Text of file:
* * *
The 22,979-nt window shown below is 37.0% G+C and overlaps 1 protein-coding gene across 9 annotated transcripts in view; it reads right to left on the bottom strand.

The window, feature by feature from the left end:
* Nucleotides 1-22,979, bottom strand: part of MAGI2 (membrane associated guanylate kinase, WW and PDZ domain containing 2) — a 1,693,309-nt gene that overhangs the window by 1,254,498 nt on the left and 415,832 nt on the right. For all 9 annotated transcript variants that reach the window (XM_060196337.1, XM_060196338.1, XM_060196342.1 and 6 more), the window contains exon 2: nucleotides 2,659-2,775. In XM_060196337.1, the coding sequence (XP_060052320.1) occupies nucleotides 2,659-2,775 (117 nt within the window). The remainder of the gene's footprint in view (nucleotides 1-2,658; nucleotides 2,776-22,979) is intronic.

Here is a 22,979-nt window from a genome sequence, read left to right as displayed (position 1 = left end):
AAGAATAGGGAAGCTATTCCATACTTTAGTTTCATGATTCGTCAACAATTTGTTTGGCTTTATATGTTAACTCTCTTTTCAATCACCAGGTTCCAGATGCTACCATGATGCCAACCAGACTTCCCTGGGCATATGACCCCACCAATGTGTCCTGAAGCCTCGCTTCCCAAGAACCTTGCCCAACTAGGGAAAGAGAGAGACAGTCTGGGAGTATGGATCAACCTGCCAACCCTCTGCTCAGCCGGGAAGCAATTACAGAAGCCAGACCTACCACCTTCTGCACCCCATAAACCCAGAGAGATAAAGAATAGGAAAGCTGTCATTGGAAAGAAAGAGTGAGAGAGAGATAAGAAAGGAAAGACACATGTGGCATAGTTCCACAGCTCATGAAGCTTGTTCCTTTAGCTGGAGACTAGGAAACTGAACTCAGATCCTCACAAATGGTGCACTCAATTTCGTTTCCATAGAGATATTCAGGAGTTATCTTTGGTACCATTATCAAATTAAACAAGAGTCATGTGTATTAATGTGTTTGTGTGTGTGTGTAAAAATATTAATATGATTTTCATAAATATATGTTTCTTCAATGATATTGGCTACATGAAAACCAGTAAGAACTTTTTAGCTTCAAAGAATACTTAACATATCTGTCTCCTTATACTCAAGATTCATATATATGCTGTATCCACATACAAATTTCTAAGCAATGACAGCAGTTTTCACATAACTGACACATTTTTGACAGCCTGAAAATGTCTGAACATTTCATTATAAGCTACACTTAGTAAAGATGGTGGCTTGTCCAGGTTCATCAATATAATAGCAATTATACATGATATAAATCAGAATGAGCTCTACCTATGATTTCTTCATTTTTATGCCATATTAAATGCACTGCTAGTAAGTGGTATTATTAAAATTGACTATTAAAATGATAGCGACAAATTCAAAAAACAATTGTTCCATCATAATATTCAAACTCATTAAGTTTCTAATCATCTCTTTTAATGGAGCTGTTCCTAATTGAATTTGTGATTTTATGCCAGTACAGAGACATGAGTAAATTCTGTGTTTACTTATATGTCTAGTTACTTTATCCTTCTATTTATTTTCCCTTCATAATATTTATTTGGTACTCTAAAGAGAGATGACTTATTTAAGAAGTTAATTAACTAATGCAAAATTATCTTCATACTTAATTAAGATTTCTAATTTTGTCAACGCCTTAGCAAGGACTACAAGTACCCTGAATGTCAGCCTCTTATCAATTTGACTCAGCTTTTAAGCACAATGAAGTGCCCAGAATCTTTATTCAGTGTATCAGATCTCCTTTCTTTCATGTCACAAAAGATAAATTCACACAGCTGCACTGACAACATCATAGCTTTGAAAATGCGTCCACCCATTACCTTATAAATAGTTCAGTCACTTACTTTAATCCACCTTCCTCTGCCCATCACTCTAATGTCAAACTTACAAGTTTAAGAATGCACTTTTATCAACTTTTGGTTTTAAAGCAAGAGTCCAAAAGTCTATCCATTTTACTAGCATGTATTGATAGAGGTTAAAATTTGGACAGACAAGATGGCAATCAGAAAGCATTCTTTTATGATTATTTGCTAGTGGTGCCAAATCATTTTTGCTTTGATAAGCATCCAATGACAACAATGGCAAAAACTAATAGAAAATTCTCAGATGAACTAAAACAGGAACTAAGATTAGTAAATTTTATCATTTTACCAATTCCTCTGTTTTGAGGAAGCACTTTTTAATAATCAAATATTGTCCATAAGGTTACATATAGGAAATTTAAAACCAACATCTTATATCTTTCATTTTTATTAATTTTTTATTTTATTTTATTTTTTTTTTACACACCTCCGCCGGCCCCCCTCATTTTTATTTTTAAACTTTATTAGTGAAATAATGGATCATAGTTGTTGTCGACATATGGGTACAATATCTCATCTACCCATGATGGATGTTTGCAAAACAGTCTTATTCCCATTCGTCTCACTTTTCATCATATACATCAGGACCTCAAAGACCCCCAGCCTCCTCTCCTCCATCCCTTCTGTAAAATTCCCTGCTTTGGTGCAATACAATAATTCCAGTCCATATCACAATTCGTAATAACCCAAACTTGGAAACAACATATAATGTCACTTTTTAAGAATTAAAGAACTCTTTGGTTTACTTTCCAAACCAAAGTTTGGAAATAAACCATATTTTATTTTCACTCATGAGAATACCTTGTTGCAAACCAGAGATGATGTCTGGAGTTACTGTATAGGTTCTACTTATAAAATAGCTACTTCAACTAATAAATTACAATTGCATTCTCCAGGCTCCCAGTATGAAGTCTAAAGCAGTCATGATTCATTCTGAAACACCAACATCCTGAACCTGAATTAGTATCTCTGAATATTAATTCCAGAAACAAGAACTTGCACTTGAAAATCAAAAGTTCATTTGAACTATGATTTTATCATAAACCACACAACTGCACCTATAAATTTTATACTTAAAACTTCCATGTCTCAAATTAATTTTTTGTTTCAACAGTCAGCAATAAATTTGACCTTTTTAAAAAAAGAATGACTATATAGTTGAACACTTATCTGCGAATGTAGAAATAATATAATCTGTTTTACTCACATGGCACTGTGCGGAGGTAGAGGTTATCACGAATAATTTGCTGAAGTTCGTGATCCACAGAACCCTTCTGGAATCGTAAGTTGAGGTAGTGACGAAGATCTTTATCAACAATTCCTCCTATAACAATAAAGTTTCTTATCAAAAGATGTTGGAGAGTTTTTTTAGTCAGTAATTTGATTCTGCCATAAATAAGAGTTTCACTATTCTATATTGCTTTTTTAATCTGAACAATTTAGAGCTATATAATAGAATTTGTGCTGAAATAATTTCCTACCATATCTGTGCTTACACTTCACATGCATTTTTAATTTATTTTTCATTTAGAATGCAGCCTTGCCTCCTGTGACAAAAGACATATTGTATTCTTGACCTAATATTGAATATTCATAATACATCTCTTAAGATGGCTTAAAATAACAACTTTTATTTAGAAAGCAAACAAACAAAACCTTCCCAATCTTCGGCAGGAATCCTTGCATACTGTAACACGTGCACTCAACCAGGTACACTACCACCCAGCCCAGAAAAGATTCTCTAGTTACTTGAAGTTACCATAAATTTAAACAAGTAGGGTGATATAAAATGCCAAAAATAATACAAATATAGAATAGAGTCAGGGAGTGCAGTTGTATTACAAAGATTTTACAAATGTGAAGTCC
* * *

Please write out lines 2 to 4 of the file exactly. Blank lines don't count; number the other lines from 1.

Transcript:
The window, feature by feature from the left end:
* Nucleotides 1-22,979, bottom strand: part of MAGI2 (membrane associated guanylate kinase, WW and PDZ domain containing 2) — a 1,693,309-nt gene that overhangs the window by 1,254,498 nt on the left and 415,832 nt on the right. For all 9 annotated transcript variants that reach the window (XM_060196337.1, XM_060196338.1, XM_060196342.1 and 6 more), the window contains exon 2: nucleotides 2,659-2,775. In XM_060196337.1, the coding sequence (XP_060052320.1) occupies nucleotides 2,659-2,775 (117 nt within the window). The remainder of the gene's footprint in view (nucleotides 1-2,658; nucleotides 2,776-22,979) is intronic.

Here is a 22,979-nt window from a genome sequence, read left to right as displayed (position 1 = left end):